Today’s guest post comes from my good friend Kirsty. Her success story in overcoming learning complications at a young age, and liberation through art, teaches us to not only enjoy the beauty of our strengths but also how to grow through what we don’t receive as easily.
My psychological report was dated at the time I was 5 years and 1 month old. My abilities, IQ, personal interests (and pretty much who I was) was confined down to 4 pages. A conclusive paragraph was summarised as follows:
To give a sense of the ‘size of the discrepancy’, I created a graph to illustrate the division between my performance IQ (ability to complete puzzle-type situations) and verbal IQ (ability to use language as a tool for self-expression and reasoning).
How is it possible to not have a defined IQ? In my own mind, I knew I was smart. However, when I tried to communicate, it was rather difficult to process. I was able to produce a sentence, but the structure was jumbled, immature, and very frustrating to use. My mum would say that I did not have the vocabulary available, as if I had a foreign tongue that separated me from the alien language that was English. I would later be referred to a Special Educational Needs (SEN) school to improve on my communication skills (although in hindsight I found this counterproductive, as it removed me from my friends).
I still recall the difficultly of being separated from my friends and being placed in a class of SEN children. I considered myself an introvert; keeping to myself and enjoying my own company. During free time I always chose activities that encouraged creativity and were solitary, such as drawing. Art helped me to freely express myself and I would be lost in the sea of colours, shading and shapes. If a picture is worth a thousand words, then I must have written several novels in my childhood. I was quite good with my observational skills; taking meticulous attention to detail that may usually go unnoticed.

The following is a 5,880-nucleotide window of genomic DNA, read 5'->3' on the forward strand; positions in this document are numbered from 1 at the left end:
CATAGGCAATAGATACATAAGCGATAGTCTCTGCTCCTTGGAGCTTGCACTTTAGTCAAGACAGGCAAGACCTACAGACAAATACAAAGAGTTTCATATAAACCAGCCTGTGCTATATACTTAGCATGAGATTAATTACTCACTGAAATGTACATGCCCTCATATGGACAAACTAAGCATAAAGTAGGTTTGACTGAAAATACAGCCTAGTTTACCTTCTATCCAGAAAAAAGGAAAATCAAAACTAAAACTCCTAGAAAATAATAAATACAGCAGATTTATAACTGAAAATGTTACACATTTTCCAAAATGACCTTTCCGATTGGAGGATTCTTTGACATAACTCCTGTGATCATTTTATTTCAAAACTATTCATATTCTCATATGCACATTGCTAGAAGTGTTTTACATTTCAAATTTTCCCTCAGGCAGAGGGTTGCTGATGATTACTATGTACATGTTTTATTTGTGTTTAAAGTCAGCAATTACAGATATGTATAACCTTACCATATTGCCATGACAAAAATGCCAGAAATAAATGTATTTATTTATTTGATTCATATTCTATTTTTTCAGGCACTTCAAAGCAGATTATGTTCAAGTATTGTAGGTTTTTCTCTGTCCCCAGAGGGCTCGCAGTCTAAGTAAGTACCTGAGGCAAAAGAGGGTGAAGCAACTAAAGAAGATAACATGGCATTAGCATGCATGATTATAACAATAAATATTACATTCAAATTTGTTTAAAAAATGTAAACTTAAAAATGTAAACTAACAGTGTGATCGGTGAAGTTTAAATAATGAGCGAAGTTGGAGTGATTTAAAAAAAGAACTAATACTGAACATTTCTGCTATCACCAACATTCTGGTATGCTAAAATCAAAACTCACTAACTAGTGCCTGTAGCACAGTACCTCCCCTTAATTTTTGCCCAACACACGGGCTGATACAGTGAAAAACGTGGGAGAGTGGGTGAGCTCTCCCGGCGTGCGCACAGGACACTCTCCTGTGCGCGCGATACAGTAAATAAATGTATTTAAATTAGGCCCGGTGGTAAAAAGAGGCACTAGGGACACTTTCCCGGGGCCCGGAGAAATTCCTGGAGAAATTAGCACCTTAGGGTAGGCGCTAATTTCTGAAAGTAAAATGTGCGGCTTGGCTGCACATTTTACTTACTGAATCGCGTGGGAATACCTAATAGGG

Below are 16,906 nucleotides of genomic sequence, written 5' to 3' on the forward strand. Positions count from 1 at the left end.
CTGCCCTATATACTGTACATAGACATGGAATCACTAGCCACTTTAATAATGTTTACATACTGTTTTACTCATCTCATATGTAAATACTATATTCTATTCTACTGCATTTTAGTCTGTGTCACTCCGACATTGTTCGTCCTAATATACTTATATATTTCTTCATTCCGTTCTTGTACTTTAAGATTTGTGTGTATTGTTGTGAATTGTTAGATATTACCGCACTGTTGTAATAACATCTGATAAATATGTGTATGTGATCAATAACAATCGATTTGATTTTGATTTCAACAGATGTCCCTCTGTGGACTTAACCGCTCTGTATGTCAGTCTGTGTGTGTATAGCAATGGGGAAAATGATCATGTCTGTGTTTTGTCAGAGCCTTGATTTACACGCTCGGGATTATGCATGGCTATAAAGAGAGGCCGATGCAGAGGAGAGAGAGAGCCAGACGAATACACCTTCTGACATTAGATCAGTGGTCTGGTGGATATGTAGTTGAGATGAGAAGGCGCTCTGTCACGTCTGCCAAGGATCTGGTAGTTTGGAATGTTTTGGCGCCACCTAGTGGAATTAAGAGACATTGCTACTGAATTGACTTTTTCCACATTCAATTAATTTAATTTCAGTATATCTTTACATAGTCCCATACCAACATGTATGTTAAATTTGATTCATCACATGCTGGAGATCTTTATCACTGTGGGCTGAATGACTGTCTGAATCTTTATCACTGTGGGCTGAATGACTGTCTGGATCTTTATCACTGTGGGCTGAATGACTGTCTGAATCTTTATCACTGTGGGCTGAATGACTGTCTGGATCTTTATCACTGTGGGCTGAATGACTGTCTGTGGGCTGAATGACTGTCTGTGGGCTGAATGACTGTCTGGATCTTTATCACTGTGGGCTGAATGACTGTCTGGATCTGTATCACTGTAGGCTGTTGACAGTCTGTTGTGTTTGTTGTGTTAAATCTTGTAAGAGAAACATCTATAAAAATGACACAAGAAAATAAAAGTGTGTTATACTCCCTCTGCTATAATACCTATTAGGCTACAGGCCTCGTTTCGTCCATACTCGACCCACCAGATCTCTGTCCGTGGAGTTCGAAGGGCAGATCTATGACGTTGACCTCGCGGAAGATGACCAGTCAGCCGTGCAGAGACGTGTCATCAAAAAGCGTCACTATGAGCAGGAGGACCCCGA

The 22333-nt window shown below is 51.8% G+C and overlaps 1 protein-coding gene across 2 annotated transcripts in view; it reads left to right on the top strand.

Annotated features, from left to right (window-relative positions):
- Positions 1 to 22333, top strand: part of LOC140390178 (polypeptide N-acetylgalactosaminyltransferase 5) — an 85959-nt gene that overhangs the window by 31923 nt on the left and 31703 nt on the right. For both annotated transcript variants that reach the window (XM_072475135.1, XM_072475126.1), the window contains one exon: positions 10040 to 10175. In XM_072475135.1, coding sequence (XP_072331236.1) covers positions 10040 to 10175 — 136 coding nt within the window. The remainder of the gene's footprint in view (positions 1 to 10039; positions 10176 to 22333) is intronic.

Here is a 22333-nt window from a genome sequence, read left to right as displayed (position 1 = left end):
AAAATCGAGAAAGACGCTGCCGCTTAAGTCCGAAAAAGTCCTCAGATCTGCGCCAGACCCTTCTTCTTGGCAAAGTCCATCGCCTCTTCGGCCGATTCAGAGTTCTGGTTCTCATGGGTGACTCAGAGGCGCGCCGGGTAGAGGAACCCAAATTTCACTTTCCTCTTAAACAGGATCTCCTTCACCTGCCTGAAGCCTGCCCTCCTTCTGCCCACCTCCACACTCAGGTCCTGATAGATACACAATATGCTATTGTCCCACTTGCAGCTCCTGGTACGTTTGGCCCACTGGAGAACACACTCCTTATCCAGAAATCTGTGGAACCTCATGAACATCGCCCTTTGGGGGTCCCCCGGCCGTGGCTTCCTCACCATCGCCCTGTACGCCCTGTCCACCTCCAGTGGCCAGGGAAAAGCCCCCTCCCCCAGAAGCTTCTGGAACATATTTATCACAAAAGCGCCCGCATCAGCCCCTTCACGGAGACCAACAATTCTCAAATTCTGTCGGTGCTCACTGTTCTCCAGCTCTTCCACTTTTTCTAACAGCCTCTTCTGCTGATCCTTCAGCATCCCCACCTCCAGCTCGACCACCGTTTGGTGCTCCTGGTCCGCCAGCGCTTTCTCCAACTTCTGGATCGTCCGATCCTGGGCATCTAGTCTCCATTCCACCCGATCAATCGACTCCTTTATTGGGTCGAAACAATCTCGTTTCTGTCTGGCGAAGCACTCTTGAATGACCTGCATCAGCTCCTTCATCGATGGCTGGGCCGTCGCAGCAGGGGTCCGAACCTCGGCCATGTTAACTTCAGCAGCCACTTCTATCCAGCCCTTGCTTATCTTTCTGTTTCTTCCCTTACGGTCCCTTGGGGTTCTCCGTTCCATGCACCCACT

I believe art gave me the upper hand in my developmental stages of learning, I began to understand the world through pencil and paper. This may sound daft, but considering I had what was considered a language disorder, I believe I adapted a new technique which (through trial and error) built on my understanding of objects and how they are manipulated in space. I could change a mere circle into a three-dimensional sphere with shadow; illustrating a perceptual understanding of where a light from a light source may have been obstructed by an imaginative object. This didn’t require me to do a ‘group discussion’, art already taught me this science!
What am I trying to convey in this blog? I’m not too sure, in fact I’m probably not saying much at all. I still have this disorder, although it is nowhere near as bad as it was before. I have adapted strategies to accommodate my disorder: I spend more time listening and being meticulous in my use of wording during conversations, if I talk too fast (which I can’t process fast enough) I need to stop, breathe, and repeat in a clearer language. I found art as an important tool in my neurocognitive development, which made up for the fact that I had a slight disadvantage in language processing. I believe everyone has a special skill and a limitation, but often forget the answer to their problems could be presented in the skills they already possess. I found intelligence through artwork; an alternative tool for self-expression and reasoning.
This is my most recent piece, dated October 2015 (soon after I finished my MSc in Cognitive Neuroscience).
(Photos – Eli Woodbine, London, 2016)